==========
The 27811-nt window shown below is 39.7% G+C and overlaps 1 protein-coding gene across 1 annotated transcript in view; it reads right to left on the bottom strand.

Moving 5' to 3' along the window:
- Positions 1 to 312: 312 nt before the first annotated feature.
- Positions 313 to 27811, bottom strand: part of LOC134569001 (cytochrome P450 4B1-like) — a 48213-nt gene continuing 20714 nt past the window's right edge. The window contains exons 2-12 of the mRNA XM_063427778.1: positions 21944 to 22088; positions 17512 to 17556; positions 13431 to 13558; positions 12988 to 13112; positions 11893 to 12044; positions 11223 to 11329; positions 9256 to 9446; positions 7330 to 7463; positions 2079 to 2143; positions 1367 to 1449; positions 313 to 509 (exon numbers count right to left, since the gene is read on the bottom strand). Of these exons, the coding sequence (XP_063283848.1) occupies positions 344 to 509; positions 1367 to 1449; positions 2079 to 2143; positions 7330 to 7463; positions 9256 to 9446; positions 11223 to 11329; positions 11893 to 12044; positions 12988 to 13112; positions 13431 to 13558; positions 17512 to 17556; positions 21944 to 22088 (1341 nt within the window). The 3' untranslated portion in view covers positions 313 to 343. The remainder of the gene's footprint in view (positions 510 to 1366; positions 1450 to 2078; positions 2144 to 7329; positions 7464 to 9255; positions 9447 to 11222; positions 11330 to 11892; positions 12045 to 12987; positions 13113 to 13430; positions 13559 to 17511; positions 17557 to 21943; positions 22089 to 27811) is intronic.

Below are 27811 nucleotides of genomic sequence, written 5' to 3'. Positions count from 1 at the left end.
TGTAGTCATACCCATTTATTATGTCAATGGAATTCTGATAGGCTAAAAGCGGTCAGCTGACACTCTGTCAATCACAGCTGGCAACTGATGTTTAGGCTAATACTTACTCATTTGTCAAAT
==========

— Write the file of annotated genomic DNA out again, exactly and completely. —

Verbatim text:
The 27811-nt window shown below is 39.7% G+C and overlaps 1 protein-coding gene across 1 annotated transcript in view; it reads right to left on the bottom strand.

Moving 5' to 3' along the window:
- Positions 1 to 312: 312 nt before the first annotated feature.
- Positions 313 to 27811, bottom strand: part of LOC134569001 (cytochrome P450 4B1-like) — a 48213-nt gene continuing 20714 nt past the window's right edge. The window contains exons 2-12 of the mRNA XM_063427778.1: positions 21944 to 22088; positions 17512 to 17556; positions 13431 to 13558; positions 12988 to 13112; positions 11893 to 12044; positions 11223 to 11329; positions 9256 to 9446; positions 7330 to 7463; positions 2079 to 2143; positions 1367 to 1449; positions 313 to 509 (exon numbers count right to left, since the gene is read on the bottom strand). Of these exons, the coding sequence (XP_063283848.1) occupies positions 344 to 509; positions 1367 to 1449; positions 2079 to 2143; positions 7330 to 7463; positions 9256 to 9446; positions 11223 to 11329; positions 11893 to 12044; positions 12988 to 13112; positions 13431 to 13558; positions 17512 to 17556; positions 21944 to 22088 (1341 nt within the window). The 3' untranslated portion in view covers positions 313 to 343. The remainder of the gene's footprint in view (positions 510 to 1366; positions 1450 to 2078; positions 2144 to 7329; positions 7464 to 9255; positions 9447 to 11222; positions 11330 to 11892; positions 12045 to 12987; positions 13113 to 13430; positions 13559 to 17511; positions 17557 to 21943; positions 22089 to 27811) is intronic.

Below are 27811 nucleotides of genomic sequence, written 5' to 3'. Positions count from 1 at the left end.
TGTAGTCATACCCATTTATTATGTCAATGGAATTCTGATAGGCTAAAAGCGGTCAGCTGACACTCTGTCAATCACAGCTGGCAACTGATGTTTAGGCTAATACTTACTCATTTGTCAAAT